US 20030055563 A1
The present invention relates to a method for avoiding vehicle collisions and collision mitigation. The method comprises the steps of predicting the probability density function (11, 12, 13, 14) for the position of a vehicle at several future occasions and predicting the probability density function (21, 22, 23, 24) for at least one additional object at several future occasions. Further the method comprises the step of forming the joint probability density function for the relative positions of the vehicle and object at several future occasions and integrating over the area in which the vehicle and object are in physical conflict.
1. A method for avoiding vehicle collisions and collision mitigation, comprising the following steps:
predicting the probability density function for the position of a vehicle at several future occasions;
predicting the probability density function for the position of at least one additional object at several future occasions; and
forming the joint probability density function for the relative positions of the vehicle and object at said several future occasions;
integrating the joint probability density function over the area in which the vehicle and the object are in physical conflict.
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 The present invention relates to a method for avoiding collisions and collision mitigation involving vehicles and other objects. Specifically, the method is focused on predicting the probability density function for said vehicles and objects.
 Several methods have been developed for collision avoidance utilizing sensors to obtain values such as distance, speed and direction of objects and vehicles.
 U.S. Pat. No. 4,623,966 discloses an apparatus for collision avoidance for marine vessels. This apparatus comprises sensing means for providing signals representative of the positions and velocities of other vehicles relative to a first vehicle. These signals are used in a deterministic way to assess maneuvers of the first vehicle, which will avoid collision with the other vehicles. Collision danger is assessed through measures such as closest passing point, predicted point of collision and predicted areas of danger.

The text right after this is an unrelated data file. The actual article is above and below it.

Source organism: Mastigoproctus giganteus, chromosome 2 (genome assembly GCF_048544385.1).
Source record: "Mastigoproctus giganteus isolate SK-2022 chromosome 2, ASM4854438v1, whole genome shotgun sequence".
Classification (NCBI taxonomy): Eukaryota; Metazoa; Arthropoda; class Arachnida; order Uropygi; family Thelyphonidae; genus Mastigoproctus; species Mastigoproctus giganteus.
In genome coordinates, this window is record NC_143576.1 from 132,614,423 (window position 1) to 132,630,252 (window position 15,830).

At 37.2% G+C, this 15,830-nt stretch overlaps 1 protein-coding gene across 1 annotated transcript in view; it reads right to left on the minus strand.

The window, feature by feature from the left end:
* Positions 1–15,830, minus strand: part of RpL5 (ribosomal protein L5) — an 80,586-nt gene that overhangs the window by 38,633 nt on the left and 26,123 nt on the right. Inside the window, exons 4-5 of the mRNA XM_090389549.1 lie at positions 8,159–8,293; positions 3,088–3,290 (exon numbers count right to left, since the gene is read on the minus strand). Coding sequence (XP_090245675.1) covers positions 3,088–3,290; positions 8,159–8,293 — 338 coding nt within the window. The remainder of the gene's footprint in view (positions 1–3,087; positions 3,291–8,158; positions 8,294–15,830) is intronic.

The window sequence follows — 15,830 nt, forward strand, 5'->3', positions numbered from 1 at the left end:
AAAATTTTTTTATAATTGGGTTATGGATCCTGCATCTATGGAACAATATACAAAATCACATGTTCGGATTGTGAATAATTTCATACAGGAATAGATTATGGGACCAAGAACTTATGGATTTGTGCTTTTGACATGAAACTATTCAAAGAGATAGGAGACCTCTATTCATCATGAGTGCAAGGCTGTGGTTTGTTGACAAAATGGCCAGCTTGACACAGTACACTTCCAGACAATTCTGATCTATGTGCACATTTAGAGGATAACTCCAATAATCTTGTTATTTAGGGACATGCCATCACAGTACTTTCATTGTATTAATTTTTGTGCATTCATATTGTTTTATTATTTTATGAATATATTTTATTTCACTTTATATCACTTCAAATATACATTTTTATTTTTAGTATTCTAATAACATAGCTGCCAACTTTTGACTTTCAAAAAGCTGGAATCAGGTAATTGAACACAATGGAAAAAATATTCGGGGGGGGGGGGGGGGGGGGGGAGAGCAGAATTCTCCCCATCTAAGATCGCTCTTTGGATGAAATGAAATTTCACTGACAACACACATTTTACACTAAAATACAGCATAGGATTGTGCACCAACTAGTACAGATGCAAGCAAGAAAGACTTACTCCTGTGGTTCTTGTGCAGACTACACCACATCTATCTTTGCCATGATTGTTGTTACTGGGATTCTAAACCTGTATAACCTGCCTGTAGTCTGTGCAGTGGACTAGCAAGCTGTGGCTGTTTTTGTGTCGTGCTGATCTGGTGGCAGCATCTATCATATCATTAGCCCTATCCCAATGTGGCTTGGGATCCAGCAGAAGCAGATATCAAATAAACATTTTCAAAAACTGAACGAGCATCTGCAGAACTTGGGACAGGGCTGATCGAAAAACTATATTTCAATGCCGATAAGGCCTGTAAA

Radar and laser are utilized in the invention disclosed in U.S. Pat. No. 5,471,214 to detect objects within a specific range of the vehicle equipped with the collision avoidance system. The Kalman filter is used to estimate relative future positions of the vehicles. A maximum danger region is defined and presence of an object in this region results in an alarm signal. Further, the invention is focused on the sensor set-up.
 A similar system is disclosed in U.S. Pat. No. 5,596,332. The Kalman filter is utilized to predict future probable positions of aircrafts. If the future probable position (a volume) at a specific time of an aircraft overlaps the future probable position at the same time for another aircraft, an alarm signal is generated. GPS is used to determine earth coordinates for the aircrafts.
 U.S. Pat. No. 6,026,347 discloses a method for use in vehicles to avoid collisions with obstacles. The method applies to automated vehicles driving in the same direction in two or more lanes. Each vehicle includes a processor that is coupled to the vehicle's braking, steering and engine management systems that can accept commands from other vehicles to brake, accelerate, or change lanes. The invention mainly concerns how coordination of maneuvers between several vehicles during avoidance maneuver should be managed.
 In U.S. Pat. No. 6,085,151 a collision sensing system is disclosed where the probability of threat and the type of threat are computed, the result of which is used to perform an appropriate action, such as seat belt pre-tensioning, airbag readying and inflating, and braking. Thus, the main focus of the patent is preparing the vehicle for collision in order to enhance the safety Individual targets are identified by clustering analysis and are tracked in a Cartesian coordinate system using a Kalman filter.
 According to a paper by Jocoy et al, “Adapting radar and tracking technology to an on-board automotive collision warning system”, in: The AIAA/IEEE/SAE Digital Avionics systems Conference, 1998, Vol. 2, pp I24-1-I24-8, the intersection collisions constitute approximately twenty-six percent of all accidents in the United States. A system is under development, which consists of a single radar assembly that will monitor vehicle traffic along the approaching lanes of traffic. A metric of gap time based on predicted time of arrival at the intersection is used to provide a warning to the driver. The measure used to detect threats is predicted as time to and out of the intersection.